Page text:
Spaghetti al Pomodoro from Audrey at Home

Today we’re sharing a recipe for Spaghetti al Pomodoro from Audrey at Home, a new unique biography about Audrey Hepburn compiled by her son Luca Dotti. Audrey at Home combines recollections, anecdotes, excerpts from Audrey’s personal correspondence, drawings, and recipes for her favorite dishes written in her own hand, and more than 250 previously unpublished personal family photographs.

Audrey at Home offers fans an unprecedented look at the legendary star, bringing together the varied aspects of her life through the food she loved—from her childhood in Holland during World War II, to her time in Hollywood as an actress and in Rome as a wife and mother, to her final years as a philanthropist traveling the world for UNICEF. Purchase your copy of Audrey at Home from your favorite retailer.

Audrey at HomeSpaghetti al Pomodoro
Serves 4

3 pounds (1.5 kg) vine-ripened tomatoes, cored and coarsely diced
1 onion, peeled and left whole
1 stalk celery, cleaned and left whole
1 carrot, cleaned and left whole
6 basil leaves, chopped, plus whole leaves for garnish
Extra-virgin olive oil
Pinch sugar
Freshly ground black pepper
1 pound (500 g) spaghetti

Start by cooking the tomatoes in a large pan with lid over a high heat, with the onion, the celery, and the carrot for about 10 minutes to soften the vegetables.

Remove the lid and keep the boil for another 10 to 15 minutes, stirring with a wooden spoon.

Lower the heat to medium-low, and add the basil leaves and a drizzle of oil. The tomato sauce is ready when, as they say in Naples, “pipiotta,” in other words when the bubbles are no longer made of water but rather small craters of sauce. Remove from the stove, remove the largest vegetable chunks, and allow the sauce to cool.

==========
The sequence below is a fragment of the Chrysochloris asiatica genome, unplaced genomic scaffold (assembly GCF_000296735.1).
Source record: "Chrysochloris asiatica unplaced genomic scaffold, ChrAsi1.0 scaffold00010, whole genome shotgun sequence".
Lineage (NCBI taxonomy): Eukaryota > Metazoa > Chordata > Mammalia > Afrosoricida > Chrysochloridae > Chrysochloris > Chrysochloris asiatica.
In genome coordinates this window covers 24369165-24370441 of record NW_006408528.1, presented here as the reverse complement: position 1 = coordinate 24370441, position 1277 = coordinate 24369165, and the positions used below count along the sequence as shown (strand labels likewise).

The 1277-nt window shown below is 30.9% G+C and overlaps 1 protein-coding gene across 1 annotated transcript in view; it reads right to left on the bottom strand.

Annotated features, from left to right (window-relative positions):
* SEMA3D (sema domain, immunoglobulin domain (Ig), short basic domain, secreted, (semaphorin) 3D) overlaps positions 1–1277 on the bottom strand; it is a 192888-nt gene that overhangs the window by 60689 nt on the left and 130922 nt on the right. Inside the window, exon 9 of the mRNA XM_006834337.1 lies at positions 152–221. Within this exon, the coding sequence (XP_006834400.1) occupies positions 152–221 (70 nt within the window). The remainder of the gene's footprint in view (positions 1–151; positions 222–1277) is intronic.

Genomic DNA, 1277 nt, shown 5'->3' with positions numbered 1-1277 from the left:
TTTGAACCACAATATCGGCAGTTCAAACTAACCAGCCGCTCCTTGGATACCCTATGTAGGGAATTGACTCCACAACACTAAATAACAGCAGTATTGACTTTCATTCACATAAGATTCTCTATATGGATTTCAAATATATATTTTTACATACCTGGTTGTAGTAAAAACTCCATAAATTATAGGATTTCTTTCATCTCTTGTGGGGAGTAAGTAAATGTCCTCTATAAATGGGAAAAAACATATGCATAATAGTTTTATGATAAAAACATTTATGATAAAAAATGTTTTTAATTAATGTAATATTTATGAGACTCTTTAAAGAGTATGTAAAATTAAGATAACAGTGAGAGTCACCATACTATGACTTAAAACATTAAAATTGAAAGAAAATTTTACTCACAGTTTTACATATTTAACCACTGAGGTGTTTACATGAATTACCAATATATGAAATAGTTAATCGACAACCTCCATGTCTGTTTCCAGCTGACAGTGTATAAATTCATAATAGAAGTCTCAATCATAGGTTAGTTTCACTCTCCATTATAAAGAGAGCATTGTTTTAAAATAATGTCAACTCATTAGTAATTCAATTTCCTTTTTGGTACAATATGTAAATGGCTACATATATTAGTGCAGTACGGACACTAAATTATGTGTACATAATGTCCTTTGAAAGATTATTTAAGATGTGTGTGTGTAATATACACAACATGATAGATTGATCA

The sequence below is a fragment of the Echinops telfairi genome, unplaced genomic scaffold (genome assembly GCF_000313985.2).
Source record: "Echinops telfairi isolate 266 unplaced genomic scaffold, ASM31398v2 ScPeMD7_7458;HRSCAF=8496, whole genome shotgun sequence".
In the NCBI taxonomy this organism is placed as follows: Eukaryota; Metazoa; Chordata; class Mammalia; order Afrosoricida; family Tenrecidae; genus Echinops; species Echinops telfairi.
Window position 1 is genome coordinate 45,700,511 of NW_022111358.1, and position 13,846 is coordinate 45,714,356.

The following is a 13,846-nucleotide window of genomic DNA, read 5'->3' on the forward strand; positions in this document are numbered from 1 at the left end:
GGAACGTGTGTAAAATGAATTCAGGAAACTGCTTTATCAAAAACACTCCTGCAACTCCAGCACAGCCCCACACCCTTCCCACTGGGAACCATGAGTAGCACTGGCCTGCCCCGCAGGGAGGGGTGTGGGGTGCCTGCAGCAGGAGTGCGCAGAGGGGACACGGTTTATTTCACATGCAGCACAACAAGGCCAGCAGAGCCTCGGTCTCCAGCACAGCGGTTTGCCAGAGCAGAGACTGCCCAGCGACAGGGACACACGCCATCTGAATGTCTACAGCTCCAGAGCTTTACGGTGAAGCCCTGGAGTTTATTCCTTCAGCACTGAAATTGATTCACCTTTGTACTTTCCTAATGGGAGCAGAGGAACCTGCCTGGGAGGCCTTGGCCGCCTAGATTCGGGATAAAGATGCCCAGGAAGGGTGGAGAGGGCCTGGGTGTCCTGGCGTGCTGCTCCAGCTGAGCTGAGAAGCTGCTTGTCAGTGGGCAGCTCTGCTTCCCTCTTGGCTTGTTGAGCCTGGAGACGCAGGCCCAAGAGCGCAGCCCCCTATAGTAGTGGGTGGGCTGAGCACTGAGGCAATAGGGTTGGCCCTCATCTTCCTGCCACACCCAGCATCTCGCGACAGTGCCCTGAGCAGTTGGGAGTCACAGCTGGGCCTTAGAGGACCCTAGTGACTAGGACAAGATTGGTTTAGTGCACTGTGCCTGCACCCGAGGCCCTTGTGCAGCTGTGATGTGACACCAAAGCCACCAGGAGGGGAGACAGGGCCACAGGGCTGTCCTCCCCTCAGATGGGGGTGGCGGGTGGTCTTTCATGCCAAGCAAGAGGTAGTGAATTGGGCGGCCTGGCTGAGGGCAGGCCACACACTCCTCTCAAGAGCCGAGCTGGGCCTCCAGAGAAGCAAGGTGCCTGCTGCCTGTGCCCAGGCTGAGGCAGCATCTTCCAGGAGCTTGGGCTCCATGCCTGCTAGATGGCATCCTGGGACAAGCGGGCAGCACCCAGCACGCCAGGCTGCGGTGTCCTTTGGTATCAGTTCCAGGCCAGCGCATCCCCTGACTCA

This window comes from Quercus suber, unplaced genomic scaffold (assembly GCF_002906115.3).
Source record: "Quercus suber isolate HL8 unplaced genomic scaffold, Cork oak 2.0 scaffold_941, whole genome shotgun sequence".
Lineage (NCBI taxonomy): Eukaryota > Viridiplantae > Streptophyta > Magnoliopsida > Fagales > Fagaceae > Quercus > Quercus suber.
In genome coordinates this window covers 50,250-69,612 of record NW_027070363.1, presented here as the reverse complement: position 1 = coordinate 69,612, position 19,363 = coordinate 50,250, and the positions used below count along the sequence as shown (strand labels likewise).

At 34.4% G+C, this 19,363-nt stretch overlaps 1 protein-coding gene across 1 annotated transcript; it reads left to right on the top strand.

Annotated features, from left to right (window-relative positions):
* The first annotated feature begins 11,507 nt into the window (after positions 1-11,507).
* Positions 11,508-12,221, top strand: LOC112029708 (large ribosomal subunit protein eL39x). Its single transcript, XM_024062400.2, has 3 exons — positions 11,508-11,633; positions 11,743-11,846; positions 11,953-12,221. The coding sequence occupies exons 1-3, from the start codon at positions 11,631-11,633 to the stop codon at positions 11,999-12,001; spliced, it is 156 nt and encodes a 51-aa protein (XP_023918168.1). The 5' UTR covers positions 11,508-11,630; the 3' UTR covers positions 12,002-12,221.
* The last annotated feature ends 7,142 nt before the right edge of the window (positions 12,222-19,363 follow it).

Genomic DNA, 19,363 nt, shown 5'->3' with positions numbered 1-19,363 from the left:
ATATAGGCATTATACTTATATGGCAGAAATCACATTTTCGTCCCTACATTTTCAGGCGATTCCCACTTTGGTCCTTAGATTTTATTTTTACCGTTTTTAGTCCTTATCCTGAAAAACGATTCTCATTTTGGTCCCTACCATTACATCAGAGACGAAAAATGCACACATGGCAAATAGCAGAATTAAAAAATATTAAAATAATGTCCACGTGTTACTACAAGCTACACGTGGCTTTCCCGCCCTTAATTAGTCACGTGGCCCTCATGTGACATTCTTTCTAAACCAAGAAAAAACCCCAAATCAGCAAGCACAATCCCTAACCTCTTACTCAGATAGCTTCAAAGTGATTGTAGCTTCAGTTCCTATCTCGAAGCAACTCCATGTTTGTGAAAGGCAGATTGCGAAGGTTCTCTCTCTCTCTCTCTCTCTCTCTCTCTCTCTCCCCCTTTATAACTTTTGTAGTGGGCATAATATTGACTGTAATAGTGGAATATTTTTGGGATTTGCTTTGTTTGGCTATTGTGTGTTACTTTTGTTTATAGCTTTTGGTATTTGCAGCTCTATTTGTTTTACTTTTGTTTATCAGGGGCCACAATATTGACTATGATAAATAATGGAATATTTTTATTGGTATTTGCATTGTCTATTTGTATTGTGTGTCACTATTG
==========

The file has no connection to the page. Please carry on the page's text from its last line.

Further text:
A stainless steel food mill—the hand-operated type—is necessary once the cooking is complete, in order to transform the tomato sauce and pieces of vegetables into a puree of the right consistency. It will also remove the bitter skins and tomato seeds.

Add a drizzle of olive oil and adjust bitterness with a pinch of sugar. Season with salt and pepper.

To cook the spaghetti al dente, fill a large pot with cold water and place over high heat. When the water comes to a boil add a handful of coarse salt and the pasta, without breaking it.

When done, remove the pasta pot from the stove (perhaps even a minute sooner than the cooking time suggested on the package). Drain in a colander and add the pasta to the sauce with a sprinkle of Parmigiano-Reggiano. Toss well and garnish with a few leaves
of basil.


Mum’s Amatriciana
Mum also loved pasta all’amatriciana. The classic version is prepared by cutting some guanciale (cheek lard) into small strips and browning in a small skillet until crisp. If guanciale is not available use pancetta or bacon. Add to the pureed sauce and simmer over low heat for a few minutes. Mum’s version was lighter; she used prosciutto crudo instead of guanciale, and once it was browned, she blotted the fat using paper towels.


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